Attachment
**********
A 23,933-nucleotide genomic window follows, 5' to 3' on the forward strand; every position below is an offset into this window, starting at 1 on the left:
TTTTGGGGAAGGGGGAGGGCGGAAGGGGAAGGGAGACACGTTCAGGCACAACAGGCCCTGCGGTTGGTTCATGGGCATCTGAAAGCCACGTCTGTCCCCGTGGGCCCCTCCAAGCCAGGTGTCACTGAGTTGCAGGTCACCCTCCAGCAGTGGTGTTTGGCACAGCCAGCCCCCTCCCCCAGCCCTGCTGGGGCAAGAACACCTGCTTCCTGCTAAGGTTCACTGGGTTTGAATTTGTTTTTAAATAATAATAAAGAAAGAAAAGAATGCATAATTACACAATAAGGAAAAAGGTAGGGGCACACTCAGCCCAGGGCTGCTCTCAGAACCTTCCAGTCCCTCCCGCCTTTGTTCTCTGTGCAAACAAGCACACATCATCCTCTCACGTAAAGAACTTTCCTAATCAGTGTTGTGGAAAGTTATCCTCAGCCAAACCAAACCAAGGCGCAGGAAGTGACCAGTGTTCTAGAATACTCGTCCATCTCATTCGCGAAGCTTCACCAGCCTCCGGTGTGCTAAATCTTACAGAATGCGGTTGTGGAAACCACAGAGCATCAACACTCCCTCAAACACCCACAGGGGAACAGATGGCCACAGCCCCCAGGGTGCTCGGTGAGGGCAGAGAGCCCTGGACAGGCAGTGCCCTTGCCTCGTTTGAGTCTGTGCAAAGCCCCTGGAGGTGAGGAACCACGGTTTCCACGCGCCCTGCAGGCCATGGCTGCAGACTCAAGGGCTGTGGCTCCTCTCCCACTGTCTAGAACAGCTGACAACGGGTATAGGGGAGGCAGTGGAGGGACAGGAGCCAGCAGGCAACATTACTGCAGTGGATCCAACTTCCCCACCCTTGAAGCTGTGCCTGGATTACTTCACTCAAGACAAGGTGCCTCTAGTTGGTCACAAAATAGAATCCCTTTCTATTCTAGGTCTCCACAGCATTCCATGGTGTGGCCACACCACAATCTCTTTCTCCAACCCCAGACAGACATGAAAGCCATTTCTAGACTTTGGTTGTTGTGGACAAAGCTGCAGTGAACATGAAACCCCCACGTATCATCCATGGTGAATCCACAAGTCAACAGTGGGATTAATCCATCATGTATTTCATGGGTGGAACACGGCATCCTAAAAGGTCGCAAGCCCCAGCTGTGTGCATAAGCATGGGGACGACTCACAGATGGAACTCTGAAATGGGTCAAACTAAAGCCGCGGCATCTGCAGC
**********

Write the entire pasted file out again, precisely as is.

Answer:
A 23,933-nucleotide genomic window follows, 5' to 3' on the forward strand; every position below is an offset into this window, starting at 1 on the left:
TTTTGGGGAAGGGGGAGGGCGGAAGGGGAAGGGAGACACGTTCAGGCACAACAGGCCCTGCGGTTGGTTCATGGGCATCTGAAAGCCACGTCTGTCCCCGTGGGCCCCTCCAAGCCAGGTGTCACTGAGTTGCAGGTCACCCTCCAGCAGTGGTGTTTGGCACAGCCAGCCCCCTCCCCCAGCCCTGCTGGGGCAAGAACACCTGCTTCCTGCTAAGGTTCACTGGGTTTGAATTTGTTTTTAAATAATAATAAAGAAAGAAAAGAATGCATAATTACACAATAAGGAAAAAGGTAGGGGCACACTCAGCCCAGGGCTGCTCTCAGAACCTTCCAGTCCCTCCCGCCTTTGTTCTCTGTGCAAACAAGCACACATCATCCTCTCACGTAAAGAACTTTCCTAATCAGTGTTGTGGAAAGTTATCCTCAGCCAAACCAAACCAAGGCGCAGGAAGTGACCAGTGTTCTAGAATACTCGTCCATCTCATTCGCGAAGCTTCACCAGCCTCCGGTGTGCTAAATCTTACAGAATGCGGTTGTGGAAACCACAGAGCATCAACACTCCCTCAAACACCCACAGGGGAACAGATGGCCACAGCCCCCAGGGTGCTCGGTGAGGGCAGAGAGCCCTGGACAGGCAGTGCCCTTGCCTCGTTTGAGTCTGTGCAAAGCCCCTGGAGGTGAGGAACCACGGTTTCCACGCGCCCTGCAGGCCATGGCTGCAGACTCAAGGGCTGTGGCTCCTCTCCCACTGTCTAGAACAGCTGACAACGGGTATAGGGGAGGCAGTGGAGGGACAGGAGCCAGCAGGCAACATTACTGCAGTGGATCCAACTTCCCCACCCTTGAAGCTGTGCCTGGATTACTTCACTCAAGACAAGGTGCCTCTAGTTGGTCACAAAATAGAATCCCTTTCTATTCTAGGTCTCCACAGCATTCCATGGTGTGGCCACACCACAATCTCTTTCTCCAACCCCAGACAGACATGAAAGCCATTTCTAGACTTTGGTTGTTGTGGACAAAGCTGCAGTGAACATGAAACCCCCACGTATCATCCATGGTGAATCCACAAGTCAACAGTGGGATTAATCCATCATGTATTTCATGGGTGGAACACGGCATCCTAAAAGGTCGCAAGCCCCAGCTGTGTGCATAAGCATGGGGACGACTCACAGATGGAACTCTGAAATGGGTCAAACTAAAGCCGCGGCATCTGCAGC